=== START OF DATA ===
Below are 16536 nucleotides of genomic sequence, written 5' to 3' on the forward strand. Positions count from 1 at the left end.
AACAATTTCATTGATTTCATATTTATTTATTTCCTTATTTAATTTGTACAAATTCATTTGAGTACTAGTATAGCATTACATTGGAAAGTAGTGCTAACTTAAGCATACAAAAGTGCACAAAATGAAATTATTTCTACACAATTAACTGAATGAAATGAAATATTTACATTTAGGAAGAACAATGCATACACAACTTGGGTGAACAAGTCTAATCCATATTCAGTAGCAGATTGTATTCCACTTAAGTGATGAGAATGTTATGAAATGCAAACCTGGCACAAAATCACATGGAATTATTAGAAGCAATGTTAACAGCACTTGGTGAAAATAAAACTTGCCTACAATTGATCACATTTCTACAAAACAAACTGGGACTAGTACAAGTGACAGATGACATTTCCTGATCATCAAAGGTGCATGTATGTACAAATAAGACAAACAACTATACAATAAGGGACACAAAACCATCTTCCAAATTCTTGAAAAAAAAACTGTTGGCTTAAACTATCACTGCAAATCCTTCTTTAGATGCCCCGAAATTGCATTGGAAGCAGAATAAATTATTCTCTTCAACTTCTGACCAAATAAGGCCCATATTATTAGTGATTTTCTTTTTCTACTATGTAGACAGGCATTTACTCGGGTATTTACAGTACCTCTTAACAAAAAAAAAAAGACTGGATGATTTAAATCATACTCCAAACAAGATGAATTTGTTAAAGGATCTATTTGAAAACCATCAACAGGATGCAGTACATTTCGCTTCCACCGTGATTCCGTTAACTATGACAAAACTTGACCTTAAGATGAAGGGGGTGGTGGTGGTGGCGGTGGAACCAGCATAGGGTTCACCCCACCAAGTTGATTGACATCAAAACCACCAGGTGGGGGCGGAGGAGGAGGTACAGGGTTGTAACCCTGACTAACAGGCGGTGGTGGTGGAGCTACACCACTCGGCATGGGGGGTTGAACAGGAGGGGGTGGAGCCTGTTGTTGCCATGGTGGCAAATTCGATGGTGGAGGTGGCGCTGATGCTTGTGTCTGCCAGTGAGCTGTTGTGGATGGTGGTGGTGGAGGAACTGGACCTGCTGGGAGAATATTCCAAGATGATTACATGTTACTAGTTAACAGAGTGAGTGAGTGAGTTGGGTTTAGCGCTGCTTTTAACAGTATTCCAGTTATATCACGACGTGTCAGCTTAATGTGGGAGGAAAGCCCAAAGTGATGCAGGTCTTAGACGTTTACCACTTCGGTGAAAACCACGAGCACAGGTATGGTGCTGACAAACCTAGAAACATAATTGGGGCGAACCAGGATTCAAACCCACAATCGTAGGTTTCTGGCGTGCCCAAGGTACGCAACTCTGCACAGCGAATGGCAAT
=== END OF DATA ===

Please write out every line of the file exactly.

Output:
Below are 16536 nucleotides of genomic sequence, written 5' to 3' on the forward strand. Positions count from 1 at the left end.
AACAATTTCATTGATTTCATATTTATTTATTTCCTTATTTAATTTGTACAAATTCATTTGAGTACTAGTATAGCATTACATTGGAAAGTAGTGCTAACTTAAGCATACAAAAGTGCACAAAATGAAATTATTTCTACACAATTAACTGAATGAAATGAAATATTTACATTTAGGAAGAACAATGCATACACAACTTGGGTGAACAAGTCTAATCCATATTCAGTAGCAGATTGTATTCCACTTAAGTGATGAGAATGTTATGAAATGCAAACCTGGCACAAAATCACATGGAATTATTAGAAGCAATGTTAACAGCACTTGGTGAAAATAAAACTTGCCTACAATTGATCACATTTCTACAAAACAAACTGGGACTAGTACAAGTGACAGATGACATTTCCTGATCATCAAAGGTGCATGTATGTACAAATAAGACAAACAACTATACAATAAGGGACACAAAACCATCTTCCAAATTCTTGAAAAAAAAACTGTTGGCTTAAACTATCACTGCAAATCCTTCTTTAGATGCCCCGAAATTGCATTGGAAGCAGAATAAATTATTCTCTTCAACTTCTGACCAAATAAGGCCCATATTATTAGTGATTTTCTTTTTCTACTATGTAGACAGGCATTTACTCGGGTATTTACAGTACCTCTTAACAAAAAAAAAAAGACTGGATGATTTAAATCATACTCCAAACAAGATGAATTTGTTAAAGGATCTATTTGAAAACCATCAACAGGATGCAGTACATTTCGCTTCCACCGTGATTCCGTTAACTATGACAAAACTTGACCTTAAGATGAAGGGGGTGGTGGTGGTGGCGGTGGAACCAGCATAGGGTTCACCCCACCAAGTTGATTGACATCAAAACCACCAGGTGGGGGCGGAGGAGGAGGTACAGGGTTGTAACCCTGACTAACAGGCGGTGGTGGTGGAGCTACACCACTCGGCATGGGGGGTTGAACAGGAGGGGGTGGAGCCTGTTGTTGCCATGGTGGCAAATTCGATGGTGGAGGTGGCGCTGATGCTTGTGTCTGCCAGTGAGCTGTTGTGGATGGTGGTGGTGGAGGAACTGGACCTGCTGGGAGAATATTCCAAGATGATTACATGTTACTAGTTAACAGAGTGAGTGAGTGAGTTGGGTTTAGCGCTGCTTTTAACAGTATTCCAGTTATATCACGACGTGTCAGCTTAATGTGGGAGGAAAGCCCAAAGTGATGCAGGTCTTAGACGTTTACCACTTCGGTGAAAACCACGAGCACAGGTATGGTGCTGACAAACCTAGAAACATAATTGGGGCGAACCAGGATTCAAACCCACAATCGTAGGTTTCTGGCGTGCCCAAGGTACGCAACTCTGCACAGCGAATGGCAAT